A look at the map and the landscape of the inner bayside suburbs is a stark reminder of the longevity of the Yalukut Weelam and the strength of their tradition. For thousands of years they walked, hunted, gathered and lived on the lands that we enjoy every day. Here are some bayside highlights.
(Port Phillip Bay)
The Yalukut Weelam's strong oral tradition has long claimed that twice in the past 10,000 years, Nerm, or Port Phillip Bay as we now know it, was dry land and fertile kangaroo ground where their ancestors hunted. Ancestors used to be able to walk to Geelong and Tasmania.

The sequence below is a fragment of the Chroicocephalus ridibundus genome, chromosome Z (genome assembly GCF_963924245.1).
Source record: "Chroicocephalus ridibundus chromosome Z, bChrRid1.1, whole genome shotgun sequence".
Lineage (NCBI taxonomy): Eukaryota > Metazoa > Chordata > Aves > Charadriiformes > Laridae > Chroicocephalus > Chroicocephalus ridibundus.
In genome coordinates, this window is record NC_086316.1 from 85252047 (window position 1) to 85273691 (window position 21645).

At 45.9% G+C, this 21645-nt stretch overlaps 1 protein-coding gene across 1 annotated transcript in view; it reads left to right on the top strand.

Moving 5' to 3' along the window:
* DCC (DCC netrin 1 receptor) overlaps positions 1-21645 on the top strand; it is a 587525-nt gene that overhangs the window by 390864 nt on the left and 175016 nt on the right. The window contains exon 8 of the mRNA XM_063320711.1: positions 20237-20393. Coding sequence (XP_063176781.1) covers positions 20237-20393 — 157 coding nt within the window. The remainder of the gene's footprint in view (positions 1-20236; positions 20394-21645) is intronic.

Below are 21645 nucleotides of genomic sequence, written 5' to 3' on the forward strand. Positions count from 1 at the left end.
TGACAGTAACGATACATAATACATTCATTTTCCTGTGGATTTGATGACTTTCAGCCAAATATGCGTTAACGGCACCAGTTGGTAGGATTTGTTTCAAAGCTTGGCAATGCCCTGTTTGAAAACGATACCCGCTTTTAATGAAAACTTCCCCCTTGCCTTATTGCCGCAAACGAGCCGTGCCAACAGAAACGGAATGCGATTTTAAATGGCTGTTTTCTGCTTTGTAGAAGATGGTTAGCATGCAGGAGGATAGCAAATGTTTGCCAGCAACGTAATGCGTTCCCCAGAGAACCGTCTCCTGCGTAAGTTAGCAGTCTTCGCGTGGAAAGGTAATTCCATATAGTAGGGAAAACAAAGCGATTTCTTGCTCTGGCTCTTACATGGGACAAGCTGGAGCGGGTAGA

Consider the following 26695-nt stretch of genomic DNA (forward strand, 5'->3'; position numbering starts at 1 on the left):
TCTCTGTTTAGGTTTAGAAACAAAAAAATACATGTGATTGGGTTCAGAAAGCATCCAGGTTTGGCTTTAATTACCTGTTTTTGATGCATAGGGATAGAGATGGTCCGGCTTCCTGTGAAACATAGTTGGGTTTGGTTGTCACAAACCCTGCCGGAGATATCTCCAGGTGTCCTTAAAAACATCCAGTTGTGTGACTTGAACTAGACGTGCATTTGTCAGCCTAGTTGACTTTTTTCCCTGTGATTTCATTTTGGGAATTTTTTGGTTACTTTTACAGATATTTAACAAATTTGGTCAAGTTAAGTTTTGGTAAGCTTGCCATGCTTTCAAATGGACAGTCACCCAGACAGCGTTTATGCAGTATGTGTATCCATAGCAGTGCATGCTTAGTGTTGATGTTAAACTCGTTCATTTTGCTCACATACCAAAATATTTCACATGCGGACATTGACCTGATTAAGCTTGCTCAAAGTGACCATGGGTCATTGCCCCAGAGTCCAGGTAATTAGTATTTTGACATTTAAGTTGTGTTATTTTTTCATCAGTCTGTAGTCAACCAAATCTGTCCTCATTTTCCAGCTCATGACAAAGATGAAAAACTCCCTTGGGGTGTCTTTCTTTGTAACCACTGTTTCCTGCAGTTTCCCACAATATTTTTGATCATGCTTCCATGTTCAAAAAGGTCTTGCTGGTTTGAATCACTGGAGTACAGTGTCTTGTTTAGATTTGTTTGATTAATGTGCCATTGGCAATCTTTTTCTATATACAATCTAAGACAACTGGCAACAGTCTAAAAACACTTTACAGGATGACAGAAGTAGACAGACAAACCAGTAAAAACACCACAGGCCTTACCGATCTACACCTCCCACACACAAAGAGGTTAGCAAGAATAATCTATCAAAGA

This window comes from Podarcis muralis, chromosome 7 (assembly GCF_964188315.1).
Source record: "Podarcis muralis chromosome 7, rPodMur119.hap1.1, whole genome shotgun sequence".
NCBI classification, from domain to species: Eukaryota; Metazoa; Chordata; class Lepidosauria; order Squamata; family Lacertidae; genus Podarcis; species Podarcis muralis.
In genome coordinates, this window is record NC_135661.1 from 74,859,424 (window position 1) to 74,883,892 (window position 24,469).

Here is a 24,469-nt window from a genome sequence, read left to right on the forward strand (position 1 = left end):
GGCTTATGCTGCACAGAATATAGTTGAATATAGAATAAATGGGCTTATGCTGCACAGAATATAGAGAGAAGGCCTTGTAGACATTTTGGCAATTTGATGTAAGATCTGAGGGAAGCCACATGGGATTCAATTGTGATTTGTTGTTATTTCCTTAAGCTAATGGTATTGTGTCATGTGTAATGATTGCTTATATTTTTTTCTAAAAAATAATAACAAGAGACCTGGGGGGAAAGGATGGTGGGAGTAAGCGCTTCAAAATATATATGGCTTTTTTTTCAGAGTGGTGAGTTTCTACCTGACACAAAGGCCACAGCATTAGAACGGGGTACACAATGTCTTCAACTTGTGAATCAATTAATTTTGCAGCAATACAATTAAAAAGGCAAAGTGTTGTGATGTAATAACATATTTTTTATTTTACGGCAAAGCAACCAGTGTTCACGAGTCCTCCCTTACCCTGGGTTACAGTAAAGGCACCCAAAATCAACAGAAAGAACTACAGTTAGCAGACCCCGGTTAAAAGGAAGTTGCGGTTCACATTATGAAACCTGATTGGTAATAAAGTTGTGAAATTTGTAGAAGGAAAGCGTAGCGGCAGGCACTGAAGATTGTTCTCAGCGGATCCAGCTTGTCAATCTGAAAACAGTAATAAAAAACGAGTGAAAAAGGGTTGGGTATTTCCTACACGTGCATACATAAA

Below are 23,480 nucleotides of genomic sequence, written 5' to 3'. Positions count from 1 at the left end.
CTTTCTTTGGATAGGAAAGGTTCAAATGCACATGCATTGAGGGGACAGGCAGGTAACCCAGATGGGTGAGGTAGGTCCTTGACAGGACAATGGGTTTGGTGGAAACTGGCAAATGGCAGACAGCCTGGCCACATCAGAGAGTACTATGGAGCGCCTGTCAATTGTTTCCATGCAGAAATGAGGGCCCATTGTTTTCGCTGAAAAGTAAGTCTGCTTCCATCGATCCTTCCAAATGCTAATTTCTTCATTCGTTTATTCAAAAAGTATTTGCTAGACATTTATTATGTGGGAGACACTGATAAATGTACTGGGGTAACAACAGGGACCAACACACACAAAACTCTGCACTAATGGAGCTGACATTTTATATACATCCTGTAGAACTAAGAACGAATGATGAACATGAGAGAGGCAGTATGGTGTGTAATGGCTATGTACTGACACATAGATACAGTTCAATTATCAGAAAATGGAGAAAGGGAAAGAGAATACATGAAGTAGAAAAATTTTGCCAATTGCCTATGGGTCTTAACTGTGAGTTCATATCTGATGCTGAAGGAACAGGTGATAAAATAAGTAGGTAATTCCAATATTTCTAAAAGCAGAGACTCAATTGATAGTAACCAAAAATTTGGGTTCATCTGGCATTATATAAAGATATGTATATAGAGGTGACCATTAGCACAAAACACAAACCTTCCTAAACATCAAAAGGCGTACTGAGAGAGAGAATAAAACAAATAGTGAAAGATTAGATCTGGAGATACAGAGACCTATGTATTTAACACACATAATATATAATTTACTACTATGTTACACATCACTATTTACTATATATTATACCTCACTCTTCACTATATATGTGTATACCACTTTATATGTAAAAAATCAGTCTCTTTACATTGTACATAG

(Perc White Reserve)
This is four hectares of the original sand dune landscape of the Yalukut Weelam. The Maritime Cove Community Park and playground now sits at the beach end of the reserve.
|Port Melbourne Beach|
Near the site of today's Port Melbourne Yacht Club, the Yalukut Weelam were misunderstood by early settlers, who were alarmed to see the Yalukut Weelam burn back country to foster food plants, access and pasture for kangaroo.
The Yalukut Weelam travelled annually around the Port Phillip Bay coastline from Sandridge to Kullurk at Balnarring, then inland to the Dandenong foothills, before returning to Port Phillip in warmer weather.
|West Beach Natural History Reserve|
A four-kilometre walking trail starts here. Salt marsh was an important habitat with 31 species found at West Beach, including strand sedge, salt-grass, hairy spinifex and seablite.